(‘Abdu’l-Bahá, Divine Philosophy, p. 166-167)
The sciences and arts, all inventions, crafts, trades and their products have come forth from the intellect of man. It is evident that within the human organism the intellect occupies the supreme station. Therefore, if religious belief, principle or creed is not in accordance with the intellect and the power of reason, it is surely superstition.
(‘Abdu’l-Bahá, The Promulgation of Universal Peace, p. 63-64)
The sciences, arts, inventions, trades, and discoveries of realities, are the results of this spiritual power. This is a power which encompasses all things, comprehends their realities, discovers all the hidden mysteries of beings, and through this knowledge controls them: it even perceives things which do not exist outwardly; that is to say, intellectual realities which are not sensible, and which have no outward existence, because they are invisible; so it comprehends the mind, the spirit, the qualities, the characters, the love and sorrow of man, which are intellectual realities. Moreover, these existing sciences, arts, laws, and endless inventions of man at one time were invisible, mysterious, and hidden secrets; it is only the all-encompassing human power which has discovered and brought them out from the plane of the invisible to the plane of the visible. So telegraphy, photography, phonography, and all such inventions and wonderful arts, were at one time hidden mysteries: the human reality discovered and brought them out from the plane of the invisible to the plane of the visible. There was even a time when the qualities of this iron which you see—indeed of all the metals—were hidden mysteries; men discovered this metal, and wrought it in this industrial form. It is the same with all the other discoveries and inventions of man, which are innumerable. This we cannot deny.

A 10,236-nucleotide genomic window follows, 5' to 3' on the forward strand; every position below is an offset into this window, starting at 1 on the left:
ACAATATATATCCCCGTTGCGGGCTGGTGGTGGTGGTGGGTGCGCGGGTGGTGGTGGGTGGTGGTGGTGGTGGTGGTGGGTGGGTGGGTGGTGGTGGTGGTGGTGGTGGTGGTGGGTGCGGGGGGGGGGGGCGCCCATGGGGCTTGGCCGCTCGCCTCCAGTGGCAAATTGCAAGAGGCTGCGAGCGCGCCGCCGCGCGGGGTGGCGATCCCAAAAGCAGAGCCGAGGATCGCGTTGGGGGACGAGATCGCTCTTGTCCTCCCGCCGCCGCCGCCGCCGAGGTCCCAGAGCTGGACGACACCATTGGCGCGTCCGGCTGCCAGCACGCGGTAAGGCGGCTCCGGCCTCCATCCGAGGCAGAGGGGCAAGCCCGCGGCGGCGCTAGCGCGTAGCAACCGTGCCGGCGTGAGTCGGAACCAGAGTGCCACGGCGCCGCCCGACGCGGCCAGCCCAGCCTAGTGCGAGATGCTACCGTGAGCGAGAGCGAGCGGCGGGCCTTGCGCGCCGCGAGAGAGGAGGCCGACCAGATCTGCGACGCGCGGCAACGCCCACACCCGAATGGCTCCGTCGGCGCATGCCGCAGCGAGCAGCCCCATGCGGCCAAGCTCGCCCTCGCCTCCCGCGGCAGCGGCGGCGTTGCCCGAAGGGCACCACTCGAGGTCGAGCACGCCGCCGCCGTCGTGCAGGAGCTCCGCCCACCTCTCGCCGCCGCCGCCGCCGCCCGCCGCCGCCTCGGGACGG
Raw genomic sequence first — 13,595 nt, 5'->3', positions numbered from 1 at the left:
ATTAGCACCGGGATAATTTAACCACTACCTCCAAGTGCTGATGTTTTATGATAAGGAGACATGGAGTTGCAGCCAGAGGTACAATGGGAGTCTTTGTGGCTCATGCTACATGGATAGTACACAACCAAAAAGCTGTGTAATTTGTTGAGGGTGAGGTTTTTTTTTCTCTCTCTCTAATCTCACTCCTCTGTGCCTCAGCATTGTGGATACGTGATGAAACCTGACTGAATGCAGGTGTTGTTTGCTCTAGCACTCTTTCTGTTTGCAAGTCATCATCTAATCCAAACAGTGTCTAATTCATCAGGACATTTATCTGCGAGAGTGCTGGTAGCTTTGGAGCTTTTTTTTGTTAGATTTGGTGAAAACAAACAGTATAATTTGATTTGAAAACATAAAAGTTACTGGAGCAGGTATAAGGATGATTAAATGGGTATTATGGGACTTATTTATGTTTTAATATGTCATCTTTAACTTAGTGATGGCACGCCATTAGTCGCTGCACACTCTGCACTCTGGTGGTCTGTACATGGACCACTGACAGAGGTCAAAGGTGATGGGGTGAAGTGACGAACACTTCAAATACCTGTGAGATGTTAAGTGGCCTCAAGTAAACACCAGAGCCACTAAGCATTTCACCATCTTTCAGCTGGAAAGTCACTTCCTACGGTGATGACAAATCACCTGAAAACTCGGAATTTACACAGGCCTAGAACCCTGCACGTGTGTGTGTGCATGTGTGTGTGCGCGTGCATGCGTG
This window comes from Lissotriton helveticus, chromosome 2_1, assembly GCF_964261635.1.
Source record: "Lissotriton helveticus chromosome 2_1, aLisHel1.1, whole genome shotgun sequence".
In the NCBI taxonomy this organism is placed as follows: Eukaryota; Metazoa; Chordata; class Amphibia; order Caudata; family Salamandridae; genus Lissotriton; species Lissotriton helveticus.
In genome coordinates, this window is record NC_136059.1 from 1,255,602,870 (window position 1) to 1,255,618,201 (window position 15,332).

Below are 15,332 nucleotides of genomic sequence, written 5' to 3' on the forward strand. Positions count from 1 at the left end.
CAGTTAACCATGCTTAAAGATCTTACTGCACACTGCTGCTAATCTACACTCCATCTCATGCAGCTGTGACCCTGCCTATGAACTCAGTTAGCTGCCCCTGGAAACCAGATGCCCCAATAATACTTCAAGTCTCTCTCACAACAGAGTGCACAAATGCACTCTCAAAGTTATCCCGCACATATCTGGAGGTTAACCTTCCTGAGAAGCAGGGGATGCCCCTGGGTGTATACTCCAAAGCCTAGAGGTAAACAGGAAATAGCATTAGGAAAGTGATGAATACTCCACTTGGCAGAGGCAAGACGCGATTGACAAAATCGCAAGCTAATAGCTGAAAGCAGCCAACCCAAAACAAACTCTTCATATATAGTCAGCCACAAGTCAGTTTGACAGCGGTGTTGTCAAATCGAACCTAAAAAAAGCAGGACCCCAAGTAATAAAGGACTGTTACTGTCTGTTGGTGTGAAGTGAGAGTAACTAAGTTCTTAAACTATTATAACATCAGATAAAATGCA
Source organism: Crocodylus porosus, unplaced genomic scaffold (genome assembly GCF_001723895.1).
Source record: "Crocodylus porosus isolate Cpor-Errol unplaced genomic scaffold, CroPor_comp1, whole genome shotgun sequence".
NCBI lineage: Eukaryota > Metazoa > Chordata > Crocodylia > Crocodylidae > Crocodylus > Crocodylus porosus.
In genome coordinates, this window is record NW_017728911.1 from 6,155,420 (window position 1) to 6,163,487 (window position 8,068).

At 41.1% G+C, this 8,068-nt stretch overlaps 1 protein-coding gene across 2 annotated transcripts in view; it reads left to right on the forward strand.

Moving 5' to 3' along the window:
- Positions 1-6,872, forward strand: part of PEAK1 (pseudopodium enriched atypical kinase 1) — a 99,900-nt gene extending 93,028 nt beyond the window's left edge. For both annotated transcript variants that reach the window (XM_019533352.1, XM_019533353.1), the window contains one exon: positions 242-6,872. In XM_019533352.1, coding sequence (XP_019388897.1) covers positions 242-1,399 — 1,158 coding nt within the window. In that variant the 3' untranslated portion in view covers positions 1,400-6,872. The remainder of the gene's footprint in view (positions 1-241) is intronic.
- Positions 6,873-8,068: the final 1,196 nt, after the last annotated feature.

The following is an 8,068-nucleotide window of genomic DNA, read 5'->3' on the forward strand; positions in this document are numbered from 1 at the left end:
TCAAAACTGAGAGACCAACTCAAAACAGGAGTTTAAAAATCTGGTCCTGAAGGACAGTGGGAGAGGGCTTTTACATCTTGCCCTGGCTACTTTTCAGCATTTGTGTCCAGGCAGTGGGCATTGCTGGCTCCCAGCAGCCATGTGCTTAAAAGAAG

(‘Abdu’l-Bahá, Bahá’í World Faith, p. 304)
We hear there is an invention, we believe it is good; then we come and see it.
(‘Abdu’l-Bahá, ‘Abdu’l-Bahá in London, p. 64)